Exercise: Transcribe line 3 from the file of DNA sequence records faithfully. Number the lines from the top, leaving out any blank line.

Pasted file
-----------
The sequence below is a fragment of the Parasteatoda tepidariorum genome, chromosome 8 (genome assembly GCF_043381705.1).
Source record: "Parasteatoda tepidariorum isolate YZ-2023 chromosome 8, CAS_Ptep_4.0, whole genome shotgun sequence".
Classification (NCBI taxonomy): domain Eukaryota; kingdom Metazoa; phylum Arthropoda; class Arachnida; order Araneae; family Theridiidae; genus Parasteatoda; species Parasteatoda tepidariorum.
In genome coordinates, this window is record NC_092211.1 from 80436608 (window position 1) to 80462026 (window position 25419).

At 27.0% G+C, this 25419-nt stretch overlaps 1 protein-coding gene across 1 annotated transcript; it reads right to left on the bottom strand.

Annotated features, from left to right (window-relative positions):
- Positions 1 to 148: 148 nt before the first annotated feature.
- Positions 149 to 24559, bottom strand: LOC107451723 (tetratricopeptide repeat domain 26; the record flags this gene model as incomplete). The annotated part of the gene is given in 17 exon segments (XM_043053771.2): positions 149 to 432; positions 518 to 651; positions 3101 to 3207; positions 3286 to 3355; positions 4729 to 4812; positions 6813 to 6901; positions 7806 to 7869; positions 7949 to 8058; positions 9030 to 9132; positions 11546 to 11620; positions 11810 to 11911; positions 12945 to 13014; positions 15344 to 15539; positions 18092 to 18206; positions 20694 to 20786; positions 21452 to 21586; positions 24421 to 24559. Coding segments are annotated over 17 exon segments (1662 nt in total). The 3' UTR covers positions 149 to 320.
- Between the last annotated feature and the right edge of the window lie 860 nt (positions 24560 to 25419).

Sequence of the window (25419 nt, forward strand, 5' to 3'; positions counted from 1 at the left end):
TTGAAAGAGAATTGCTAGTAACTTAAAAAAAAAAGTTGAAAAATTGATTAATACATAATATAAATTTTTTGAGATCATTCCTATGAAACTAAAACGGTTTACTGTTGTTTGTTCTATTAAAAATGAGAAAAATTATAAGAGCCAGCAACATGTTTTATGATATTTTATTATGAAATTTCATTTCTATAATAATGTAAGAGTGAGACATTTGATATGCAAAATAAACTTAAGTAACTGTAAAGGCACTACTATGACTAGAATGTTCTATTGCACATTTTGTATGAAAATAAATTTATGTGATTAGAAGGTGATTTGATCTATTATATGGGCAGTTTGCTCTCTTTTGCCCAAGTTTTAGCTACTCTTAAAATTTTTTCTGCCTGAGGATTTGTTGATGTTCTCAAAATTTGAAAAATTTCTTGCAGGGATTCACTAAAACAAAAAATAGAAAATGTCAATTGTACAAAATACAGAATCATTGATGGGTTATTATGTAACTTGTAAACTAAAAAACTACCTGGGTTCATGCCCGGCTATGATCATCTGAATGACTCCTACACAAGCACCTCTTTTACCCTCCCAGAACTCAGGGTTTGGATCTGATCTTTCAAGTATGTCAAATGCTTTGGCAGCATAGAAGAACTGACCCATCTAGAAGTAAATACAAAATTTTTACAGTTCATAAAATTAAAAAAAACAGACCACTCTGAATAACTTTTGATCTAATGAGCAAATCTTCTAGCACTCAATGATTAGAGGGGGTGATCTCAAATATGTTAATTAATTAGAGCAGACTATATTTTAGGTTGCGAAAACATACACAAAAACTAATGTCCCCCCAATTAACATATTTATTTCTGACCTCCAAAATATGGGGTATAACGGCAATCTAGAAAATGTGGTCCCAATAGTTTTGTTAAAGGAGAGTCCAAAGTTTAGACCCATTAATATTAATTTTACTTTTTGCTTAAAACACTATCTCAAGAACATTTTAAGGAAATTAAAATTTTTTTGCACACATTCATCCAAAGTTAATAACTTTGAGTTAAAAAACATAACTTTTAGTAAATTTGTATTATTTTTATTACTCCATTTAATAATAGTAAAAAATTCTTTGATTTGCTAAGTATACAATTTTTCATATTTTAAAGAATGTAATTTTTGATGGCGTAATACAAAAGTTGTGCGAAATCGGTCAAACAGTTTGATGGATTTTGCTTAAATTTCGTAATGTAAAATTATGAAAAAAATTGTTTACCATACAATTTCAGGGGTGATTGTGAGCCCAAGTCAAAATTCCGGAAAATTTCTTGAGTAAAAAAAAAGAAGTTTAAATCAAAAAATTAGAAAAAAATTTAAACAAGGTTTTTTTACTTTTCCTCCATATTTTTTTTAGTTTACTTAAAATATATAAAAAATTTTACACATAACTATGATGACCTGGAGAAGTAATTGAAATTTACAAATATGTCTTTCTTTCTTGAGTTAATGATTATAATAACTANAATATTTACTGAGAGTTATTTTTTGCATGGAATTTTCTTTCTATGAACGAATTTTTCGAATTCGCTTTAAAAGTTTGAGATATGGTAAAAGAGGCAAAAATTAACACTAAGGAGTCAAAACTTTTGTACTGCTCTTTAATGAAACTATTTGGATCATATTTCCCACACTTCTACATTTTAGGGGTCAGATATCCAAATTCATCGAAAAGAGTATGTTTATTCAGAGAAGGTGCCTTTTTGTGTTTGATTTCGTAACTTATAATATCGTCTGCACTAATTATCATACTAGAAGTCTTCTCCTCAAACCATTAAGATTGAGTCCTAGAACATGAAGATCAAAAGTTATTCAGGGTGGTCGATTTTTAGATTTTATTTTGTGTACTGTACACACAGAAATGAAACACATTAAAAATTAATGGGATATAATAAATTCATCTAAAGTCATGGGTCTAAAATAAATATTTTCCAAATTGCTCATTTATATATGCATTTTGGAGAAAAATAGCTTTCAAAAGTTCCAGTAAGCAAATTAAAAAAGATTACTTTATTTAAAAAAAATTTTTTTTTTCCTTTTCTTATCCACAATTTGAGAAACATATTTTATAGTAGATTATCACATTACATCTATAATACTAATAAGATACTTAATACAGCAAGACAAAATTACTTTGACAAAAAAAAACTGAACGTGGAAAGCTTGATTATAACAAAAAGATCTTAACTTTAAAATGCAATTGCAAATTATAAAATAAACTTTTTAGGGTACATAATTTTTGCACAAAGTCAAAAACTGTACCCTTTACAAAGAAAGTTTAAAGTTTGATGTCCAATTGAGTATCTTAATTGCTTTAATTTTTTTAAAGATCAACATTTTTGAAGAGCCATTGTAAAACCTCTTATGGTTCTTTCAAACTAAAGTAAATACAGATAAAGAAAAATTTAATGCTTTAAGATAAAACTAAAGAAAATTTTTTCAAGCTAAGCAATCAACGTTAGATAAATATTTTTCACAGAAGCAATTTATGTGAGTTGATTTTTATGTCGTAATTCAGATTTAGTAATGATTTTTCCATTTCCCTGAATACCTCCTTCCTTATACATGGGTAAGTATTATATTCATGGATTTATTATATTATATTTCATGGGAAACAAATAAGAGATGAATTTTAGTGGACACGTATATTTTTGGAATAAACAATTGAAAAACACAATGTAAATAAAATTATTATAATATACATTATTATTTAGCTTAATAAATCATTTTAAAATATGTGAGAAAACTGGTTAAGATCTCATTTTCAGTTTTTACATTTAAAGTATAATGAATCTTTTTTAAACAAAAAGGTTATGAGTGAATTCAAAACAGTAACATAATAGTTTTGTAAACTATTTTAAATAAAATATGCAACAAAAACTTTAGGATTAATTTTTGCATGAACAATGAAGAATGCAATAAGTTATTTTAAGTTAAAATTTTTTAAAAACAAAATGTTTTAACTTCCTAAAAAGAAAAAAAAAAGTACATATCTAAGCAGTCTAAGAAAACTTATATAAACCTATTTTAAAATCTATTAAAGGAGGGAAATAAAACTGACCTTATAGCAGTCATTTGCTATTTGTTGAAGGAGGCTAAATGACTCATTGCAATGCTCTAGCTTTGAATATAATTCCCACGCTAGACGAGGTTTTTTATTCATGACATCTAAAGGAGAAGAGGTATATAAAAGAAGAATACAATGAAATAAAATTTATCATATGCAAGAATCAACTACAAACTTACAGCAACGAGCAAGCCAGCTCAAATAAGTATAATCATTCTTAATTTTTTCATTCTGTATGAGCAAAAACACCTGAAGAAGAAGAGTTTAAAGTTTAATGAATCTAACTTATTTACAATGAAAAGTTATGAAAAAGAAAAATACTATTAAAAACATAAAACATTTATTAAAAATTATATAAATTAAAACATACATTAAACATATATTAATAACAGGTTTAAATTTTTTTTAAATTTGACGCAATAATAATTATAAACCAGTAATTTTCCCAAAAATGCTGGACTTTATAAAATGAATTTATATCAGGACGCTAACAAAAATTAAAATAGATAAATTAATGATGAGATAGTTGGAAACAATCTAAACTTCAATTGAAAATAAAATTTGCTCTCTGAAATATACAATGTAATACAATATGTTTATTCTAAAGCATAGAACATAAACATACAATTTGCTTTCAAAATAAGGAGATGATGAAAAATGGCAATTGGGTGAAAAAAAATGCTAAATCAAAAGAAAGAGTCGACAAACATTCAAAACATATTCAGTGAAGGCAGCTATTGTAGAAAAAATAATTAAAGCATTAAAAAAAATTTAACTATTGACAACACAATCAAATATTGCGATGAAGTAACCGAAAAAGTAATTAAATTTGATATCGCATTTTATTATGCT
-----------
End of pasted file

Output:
Classification (NCBI taxonomy): domain Eukaryota; kingdom Metazoa; phylum Arthropoda; class Arachnida; order Araneae; family Theridiidae; genus Parasteatoda; species Parasteatoda tepidariorum.